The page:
When do you think comedy started [becoming more politically correct]? I would say probably ‘94, ‘95. I remember a friend of mine [Rich Vos] coming back from a college and saying “we made this joke,” and it was this positive joke about the Asian kids in the audience studying, and the kids were all laughing. But some professor was actually walking by, and [Vos] told me that this professor lodged a complaint against him. The same week, there was a speaker there who was a very controversial, fiery speaker (I don’t know who it was), but he said, “Meanwhile they complain about my joke that was really a positive joke.” I think maybe 0.1% of Asians would be offended by someone saying that they’re good at math.

Anyway, it was just one of those things where I went, “Oh, that’s kind of weird.” I never worked that many colleges. I tried to, but I went to a college conference and I bombed so badly that I was never really wanted by colleges. Not because of any political correctness, just because I bombed. So I’m still licking my wounds over that one, as you can probably tell. They have these conferences where all the college people come to watch you, so I thought "I’m gonna do all these colleges and make big money.” Next thing you know, I get none. So yeah, the mid '90s is probably when that whole thing started.

At the end of your show, you talk about how New York has become safer, but also more boring. I grew up here, I remember the “No radio in car” signs, I still carry $5 with me in case I get mugged. Yeah, that’s not enough. You gotta carry $20 now.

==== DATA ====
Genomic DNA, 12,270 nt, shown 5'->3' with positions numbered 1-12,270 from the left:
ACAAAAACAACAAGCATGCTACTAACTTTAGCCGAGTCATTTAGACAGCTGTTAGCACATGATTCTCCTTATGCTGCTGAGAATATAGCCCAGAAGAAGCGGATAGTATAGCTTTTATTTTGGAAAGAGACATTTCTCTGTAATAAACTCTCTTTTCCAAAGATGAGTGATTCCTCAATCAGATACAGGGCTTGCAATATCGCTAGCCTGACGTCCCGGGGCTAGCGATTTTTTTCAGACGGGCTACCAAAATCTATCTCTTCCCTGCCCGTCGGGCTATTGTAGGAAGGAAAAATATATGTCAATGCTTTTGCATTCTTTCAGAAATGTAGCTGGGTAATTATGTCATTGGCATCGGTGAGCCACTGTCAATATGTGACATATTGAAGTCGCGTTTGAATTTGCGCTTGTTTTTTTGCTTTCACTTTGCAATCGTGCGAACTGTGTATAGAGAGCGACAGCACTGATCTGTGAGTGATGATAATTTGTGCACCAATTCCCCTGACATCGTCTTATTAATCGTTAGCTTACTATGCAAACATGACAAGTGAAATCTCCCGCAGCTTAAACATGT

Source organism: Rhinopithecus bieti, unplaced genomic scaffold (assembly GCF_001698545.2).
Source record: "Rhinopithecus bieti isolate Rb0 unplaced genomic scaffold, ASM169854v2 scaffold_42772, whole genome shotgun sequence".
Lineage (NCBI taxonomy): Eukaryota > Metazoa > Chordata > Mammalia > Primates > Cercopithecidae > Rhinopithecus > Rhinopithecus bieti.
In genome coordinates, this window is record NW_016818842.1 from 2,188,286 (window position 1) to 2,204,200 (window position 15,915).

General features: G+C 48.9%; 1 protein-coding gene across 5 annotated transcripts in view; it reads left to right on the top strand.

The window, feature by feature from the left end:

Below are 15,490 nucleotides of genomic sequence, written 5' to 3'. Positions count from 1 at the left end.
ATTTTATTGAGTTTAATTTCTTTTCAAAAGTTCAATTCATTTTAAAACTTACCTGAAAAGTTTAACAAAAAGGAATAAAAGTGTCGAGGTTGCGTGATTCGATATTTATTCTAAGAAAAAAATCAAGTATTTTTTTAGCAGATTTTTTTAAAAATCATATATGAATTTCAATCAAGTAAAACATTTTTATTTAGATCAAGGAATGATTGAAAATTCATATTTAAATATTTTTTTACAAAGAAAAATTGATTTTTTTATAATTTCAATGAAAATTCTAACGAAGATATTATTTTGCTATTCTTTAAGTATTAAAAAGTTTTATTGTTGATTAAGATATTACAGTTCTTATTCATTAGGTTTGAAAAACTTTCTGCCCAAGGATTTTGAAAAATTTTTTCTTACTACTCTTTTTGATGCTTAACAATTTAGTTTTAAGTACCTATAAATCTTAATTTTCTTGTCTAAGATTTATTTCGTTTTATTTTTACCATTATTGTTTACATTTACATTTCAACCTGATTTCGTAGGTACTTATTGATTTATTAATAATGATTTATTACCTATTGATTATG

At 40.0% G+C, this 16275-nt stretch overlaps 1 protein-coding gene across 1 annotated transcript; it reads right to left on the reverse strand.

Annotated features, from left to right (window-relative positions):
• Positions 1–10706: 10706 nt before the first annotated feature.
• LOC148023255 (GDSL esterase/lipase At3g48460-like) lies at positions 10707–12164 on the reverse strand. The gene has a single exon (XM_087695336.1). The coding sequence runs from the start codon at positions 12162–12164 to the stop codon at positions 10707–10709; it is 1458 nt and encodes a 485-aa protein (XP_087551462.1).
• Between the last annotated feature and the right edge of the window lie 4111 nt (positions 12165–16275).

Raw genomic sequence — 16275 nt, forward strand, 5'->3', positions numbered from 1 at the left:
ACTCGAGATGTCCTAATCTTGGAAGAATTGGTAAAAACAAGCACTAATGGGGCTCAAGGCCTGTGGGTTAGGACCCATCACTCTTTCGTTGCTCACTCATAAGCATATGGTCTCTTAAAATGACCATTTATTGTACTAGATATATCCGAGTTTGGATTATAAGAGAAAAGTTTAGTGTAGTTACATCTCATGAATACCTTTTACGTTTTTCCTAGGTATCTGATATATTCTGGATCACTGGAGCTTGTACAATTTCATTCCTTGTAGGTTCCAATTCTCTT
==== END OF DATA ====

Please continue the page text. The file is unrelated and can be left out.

Yeah, I never have $20, so you'll just have to take my phone. So when do you feel New York started to get boring? Well, like I said, I feel like the people are boring. I don’t feel like the city is boring. Obviously all this money came in, and you stopped seeing little stores. Every corner is a bank or a drug store. It’s insane! So that kills Manhattan right there. Manhattan’s dead. But it all started, I remember coming back in ‘92 or ‘93, I was in LA for a couple of years at the time, and I was on Coney Island Avenue in the heart of Brooklyn. Deep into Coney Island Avenue, you know like way in there, Avenue M or something, and I saw a Domino’s Pizza. Right then I was like, “It’s over,” and I was so depressed. Maybe it was a Papa John’s or something, but it was on Coney Island and Avenue M! And I was like no, the one thing [about New York] was the pizza.